This article is a synopsis of the key points highlighted during the Alpha Wireless “Simplify 5G deployments. Let’s talk tri-sector antennas” webinar. An on-demand recording of the webinar is available here.

Mobile operators find themselves in an increasingly challenging operating environment. While revenue growth has plateaued, capital expenditure requirements are swelling as a combination of demand-side factors such as the proliferation of video streaming and supply-side factors such as unlimited data tariffs converge.

The extraordinary rate at which demand on network resources continues to grow necessitates greater quantities of spectrum in higher bands and increased site grid density. This process of massive densification is capital-intensive and lengthy, however, due to site acquisition costs, zoning restrictions and radically increased design complexity.

New base station form factors are needed to overcome these challenges and to provide in-fill coverage and capacity by complementing the existing macro layer. The tri-sector antenna is one such form factor, concealing high performance equipment within a discreet slimline monopole that conforms to its surroundings.

Traditional deployment strategies were focused on creating a “coverage layer”.

Traditionally, mobile operators pursued an “outside-in” network design for providing coverage in locations such as towns and villages. In practice, this meant deploying a free-standing lattice or monopole structure on the peripherals of the area that the operator intended to serve.

These lattice and monopole-type structures were chosen because of their prominent height, which enabled a large coverage area (especially with low-band spectrum) and provided ample vertical space for the colocation of equipment including remote radio heads (RRHs) and panel antennas among multiple mobile operators.

In addition, these designs exhibited excellent wind loading capacity and a high level of structural rigidity to allow for effective signal propagation. Over time, as network requirements evolved, it was possible to add additional equipment, both on the structure itself and within the large ground-based equipment compounds for power and the baseband unit (BBU).

While mobile operators will continue to deploy new lattice and monopole structures, such deployments will be mainly limited to rural areas because it is becoming more prohibitive to do so in urban and suburban environments. In fact, the very attributes which make these structures appealing to mobile operators from a radio engineering perspective are the same ones that make them unappealing to municipalities and the general population.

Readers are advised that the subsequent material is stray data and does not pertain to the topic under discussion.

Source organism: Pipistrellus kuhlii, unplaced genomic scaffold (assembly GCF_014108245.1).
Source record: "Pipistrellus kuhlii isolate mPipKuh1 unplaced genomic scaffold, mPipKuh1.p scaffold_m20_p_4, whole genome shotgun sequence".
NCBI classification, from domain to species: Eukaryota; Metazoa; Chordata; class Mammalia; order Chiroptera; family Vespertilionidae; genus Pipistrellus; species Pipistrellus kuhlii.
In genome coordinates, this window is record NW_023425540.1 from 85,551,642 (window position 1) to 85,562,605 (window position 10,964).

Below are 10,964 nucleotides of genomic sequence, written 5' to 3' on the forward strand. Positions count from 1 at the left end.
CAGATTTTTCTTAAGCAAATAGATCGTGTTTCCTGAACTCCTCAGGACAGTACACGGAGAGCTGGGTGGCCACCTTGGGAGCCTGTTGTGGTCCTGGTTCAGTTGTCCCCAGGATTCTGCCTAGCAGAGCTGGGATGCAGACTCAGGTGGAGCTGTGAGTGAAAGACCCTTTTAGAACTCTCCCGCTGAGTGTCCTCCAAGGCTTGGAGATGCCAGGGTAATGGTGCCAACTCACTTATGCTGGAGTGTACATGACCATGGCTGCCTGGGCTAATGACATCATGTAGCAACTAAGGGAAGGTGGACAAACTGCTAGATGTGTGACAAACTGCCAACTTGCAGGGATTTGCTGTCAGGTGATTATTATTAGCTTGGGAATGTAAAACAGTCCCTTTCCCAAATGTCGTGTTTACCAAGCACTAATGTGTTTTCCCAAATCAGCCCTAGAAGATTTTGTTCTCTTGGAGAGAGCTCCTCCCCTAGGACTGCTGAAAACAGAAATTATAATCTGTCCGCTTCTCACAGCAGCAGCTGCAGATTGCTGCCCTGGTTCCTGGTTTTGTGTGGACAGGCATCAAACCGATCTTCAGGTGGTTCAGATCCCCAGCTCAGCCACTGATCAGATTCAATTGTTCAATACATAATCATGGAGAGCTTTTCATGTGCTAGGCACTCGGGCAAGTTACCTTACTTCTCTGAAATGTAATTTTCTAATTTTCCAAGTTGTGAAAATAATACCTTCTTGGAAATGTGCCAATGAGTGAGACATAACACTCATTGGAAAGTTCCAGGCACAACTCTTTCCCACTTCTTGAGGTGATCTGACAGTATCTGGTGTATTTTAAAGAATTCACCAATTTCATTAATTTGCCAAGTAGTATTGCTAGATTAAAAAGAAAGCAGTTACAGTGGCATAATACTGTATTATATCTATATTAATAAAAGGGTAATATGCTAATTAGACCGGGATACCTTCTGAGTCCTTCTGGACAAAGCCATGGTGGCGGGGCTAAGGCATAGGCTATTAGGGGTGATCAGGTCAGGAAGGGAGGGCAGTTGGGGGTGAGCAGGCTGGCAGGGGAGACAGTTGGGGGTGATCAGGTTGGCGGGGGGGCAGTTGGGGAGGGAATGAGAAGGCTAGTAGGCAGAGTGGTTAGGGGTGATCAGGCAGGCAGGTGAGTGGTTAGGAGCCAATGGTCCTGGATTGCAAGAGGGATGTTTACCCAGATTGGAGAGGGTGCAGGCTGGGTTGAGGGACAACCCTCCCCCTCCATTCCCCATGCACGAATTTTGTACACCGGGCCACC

Aesthetics and Visual Pollution: A Challenge for Traditional Structures.

The visual pollution created by the deployment of lattice and monopole structures presents a perennial challenge for mobile operators. In failing to conform to other vertical elements in the landscape, protruding into the skyline and detracting from the scenery below, they often foster public opposition in the form of planning appeals and objections.

This proliferation of public opposition is most acute in areas that are particularly sensitive to visual pollution – think residential districts. The paradox, however, is that these locations are the ones that require significant network densification given the concentration of a large number of people in small geographic areas and indoor environments.

The coronavirus pandemic, for example, has underlined the criticality of mobile network capacity in residential districts. As government-led lockdowns and stay-at-home orders swept across the world, the mobility of network users was reduced and voice and data traffic originating from homes increased markedly.

In order to overcome objections and deploy structures in locations such as residential districts, mobile operators are often forced to implement stealth solutions such as paint, reflective films or concealment designs in the form of faux trees and faux water tanks. Solutions such as these are unfavourable because they can add considerably to capital expenditure and time.

Fragmentation across Zoning Regimes: The Foremost Barrier to Deployment.

For municipalities, the unfavourable aesthetics of lattice and monopole structures is illustrative of a daunting challenge that will only be exacerbated with network densification. By virtue of their role, they must perform a delicate balancing act to maximise the social and economic value enabled by telecoms infrastructure while also minimising visual pollution and urban clutter.